In St. Pete, Kerouac hung out with young men returning home from war looking for adventure, much like he had 20 years prior. He finished his last novel, an often overlooked work called Pic, while here. It was published posthumously after his death and is out of print.
For research, Kerouac spent time in traditionally African-American sections of the city. He went to baseball games at segregated stadiums and sat in the black section. He was searching for a voice. Some of that voice is evident in Pic, which chronicles the travels of a young black child from a broken home who traverses the country with his brother. It’s a departure from his mostly autobiographical fiction, but its essence was Kerouac — a fatherless boy on the road searching for meaning.
Kerouac’s St. Petersburg exploration took him to the Cactus Bar on the city’s south side, a historically African-American neighborhood. According to Kerouac’s friends and biographer Paul Maher, the story goes that after a verbal altercation in the bar, Kerouac was beaten, suffering broken ribs among other injuries.
Kerouac mentions getting into a fight at a bar in St. Pete in a September 1969 letter to his ex-wife, Edie Parker, however the St. Petersburg Police Department said it does not have record of a fight at the Cactus Bar around that time. Police officials did, however, say that not all records from that far back have been preserved.
In Kerouac: A Definitive Biography, Maher wrote the “vicious beating at the Cactus Bar had been the final blow.”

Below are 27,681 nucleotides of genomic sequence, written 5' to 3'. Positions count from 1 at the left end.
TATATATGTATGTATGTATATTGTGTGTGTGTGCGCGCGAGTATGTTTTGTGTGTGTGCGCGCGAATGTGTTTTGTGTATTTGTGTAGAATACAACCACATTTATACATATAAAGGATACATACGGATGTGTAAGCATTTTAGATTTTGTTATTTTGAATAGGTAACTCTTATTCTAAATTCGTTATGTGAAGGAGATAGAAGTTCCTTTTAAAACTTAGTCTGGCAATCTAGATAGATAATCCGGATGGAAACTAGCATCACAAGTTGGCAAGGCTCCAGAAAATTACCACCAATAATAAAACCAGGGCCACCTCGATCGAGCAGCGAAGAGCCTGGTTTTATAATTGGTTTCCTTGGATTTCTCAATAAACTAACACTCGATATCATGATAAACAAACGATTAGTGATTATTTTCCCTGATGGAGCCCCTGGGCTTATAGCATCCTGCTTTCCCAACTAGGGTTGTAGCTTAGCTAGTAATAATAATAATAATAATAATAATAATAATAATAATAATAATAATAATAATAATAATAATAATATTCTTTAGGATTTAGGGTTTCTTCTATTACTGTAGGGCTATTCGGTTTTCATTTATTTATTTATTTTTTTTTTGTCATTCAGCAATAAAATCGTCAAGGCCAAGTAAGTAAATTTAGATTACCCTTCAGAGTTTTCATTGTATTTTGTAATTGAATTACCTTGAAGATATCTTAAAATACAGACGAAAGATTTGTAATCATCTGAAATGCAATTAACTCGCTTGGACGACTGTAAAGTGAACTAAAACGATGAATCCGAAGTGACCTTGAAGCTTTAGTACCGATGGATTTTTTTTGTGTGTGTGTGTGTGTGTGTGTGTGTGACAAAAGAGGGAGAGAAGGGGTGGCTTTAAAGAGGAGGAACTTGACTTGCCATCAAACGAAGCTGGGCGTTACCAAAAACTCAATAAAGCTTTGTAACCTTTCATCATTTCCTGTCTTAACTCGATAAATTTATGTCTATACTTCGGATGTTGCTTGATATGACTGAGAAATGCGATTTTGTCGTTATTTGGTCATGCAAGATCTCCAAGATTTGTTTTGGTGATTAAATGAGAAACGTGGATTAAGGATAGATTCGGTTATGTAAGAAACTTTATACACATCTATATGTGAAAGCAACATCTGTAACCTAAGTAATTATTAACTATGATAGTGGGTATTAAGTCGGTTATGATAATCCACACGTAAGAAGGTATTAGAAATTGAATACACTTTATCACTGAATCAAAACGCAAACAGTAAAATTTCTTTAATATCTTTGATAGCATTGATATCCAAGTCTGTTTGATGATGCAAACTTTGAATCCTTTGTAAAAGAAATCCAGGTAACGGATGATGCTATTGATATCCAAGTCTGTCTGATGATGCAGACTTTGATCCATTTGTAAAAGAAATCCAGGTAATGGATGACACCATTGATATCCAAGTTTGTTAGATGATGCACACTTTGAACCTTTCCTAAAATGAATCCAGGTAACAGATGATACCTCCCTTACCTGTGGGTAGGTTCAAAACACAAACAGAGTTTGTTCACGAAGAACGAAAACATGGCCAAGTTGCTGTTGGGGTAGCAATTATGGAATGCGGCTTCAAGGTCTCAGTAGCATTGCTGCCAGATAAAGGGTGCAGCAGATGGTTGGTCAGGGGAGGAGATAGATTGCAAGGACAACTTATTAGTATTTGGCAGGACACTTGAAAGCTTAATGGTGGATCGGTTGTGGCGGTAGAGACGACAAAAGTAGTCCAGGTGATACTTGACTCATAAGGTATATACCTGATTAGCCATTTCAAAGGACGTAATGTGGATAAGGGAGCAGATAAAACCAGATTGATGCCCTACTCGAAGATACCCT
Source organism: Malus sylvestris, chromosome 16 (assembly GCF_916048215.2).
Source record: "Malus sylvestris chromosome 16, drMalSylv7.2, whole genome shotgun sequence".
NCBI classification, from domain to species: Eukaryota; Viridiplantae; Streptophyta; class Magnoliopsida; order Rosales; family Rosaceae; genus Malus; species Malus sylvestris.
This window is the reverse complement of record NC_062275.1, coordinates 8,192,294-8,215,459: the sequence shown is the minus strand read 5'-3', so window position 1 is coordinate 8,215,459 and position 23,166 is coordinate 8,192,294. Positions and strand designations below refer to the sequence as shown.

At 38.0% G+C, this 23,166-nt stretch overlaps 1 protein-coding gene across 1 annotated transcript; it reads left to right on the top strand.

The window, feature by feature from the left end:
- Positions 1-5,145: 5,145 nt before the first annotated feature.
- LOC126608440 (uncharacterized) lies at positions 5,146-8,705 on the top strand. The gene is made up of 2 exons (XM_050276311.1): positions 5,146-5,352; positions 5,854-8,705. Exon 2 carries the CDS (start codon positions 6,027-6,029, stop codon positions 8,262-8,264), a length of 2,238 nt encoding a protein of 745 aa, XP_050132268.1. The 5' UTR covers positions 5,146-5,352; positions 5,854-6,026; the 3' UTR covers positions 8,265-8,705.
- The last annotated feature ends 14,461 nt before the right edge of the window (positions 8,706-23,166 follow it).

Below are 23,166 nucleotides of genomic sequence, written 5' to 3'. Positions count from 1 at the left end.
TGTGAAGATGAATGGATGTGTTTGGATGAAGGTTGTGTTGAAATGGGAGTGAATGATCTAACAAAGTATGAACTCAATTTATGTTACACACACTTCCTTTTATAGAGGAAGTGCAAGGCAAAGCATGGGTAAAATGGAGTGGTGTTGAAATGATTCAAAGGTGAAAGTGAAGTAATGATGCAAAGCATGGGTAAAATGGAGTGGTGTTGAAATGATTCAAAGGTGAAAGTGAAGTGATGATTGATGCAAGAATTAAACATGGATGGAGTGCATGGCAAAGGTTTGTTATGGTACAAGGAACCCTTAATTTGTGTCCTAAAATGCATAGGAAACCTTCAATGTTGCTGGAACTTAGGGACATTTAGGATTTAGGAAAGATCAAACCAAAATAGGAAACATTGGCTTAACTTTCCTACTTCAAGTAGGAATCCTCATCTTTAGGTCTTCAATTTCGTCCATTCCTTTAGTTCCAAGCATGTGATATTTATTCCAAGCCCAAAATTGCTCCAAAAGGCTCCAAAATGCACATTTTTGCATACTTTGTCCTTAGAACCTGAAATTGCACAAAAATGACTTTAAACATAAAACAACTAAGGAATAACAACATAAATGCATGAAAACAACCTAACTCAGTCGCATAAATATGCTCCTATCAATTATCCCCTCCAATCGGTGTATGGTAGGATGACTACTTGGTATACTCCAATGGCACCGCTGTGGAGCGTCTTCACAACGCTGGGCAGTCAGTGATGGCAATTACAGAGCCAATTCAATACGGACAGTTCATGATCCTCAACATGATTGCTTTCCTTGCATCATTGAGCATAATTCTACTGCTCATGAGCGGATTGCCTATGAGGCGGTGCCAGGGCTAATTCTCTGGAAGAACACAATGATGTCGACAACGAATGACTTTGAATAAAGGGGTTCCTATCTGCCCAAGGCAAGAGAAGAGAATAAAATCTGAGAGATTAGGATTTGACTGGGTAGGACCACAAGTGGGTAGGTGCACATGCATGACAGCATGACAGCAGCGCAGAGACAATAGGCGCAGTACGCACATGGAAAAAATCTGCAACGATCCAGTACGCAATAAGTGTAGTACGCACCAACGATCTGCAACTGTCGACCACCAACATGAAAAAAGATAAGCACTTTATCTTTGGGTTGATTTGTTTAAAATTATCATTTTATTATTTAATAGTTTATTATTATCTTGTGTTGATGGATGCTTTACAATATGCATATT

On Oct. 20, 1969, Kerouac began vomiting blood. He was taken to St. Anthony’s Hospital, where doctors spent hours trying to tie off the busted abdominal vessels that drained his life.
“The poor guy was in shock from the time he hit the emergency room,” a doctor told the Times in 1969, “and we never really got him out of shock.”
Doctors pumped 30 units of type A blood through Kerouac. After his surgery, the hospital had a shortage.
He died at 5:45 a.m. Oct. 21. He was 47.
He gave the world the Beats, which became the hippies; he mostly hated both. He was, by all accounts, a walking contradiction. He was tender and pensive, but brash and quarrelsome. An angry drunk and a disembodied poet.
"I made myself famous by writing songs and lyrics about the beauty of the things that I did and the ugliness, too,” Kerouac said on a 1968 episode of William F. Buckley’s Firing Line. “It was pure in my heart.”
The Flamingo Bar will hold a celebration of Kerouac’s life on Oct. 26. The bar still celebrates one of its most legendary customers twice a year, honoring the day he entered the world and the day he left it.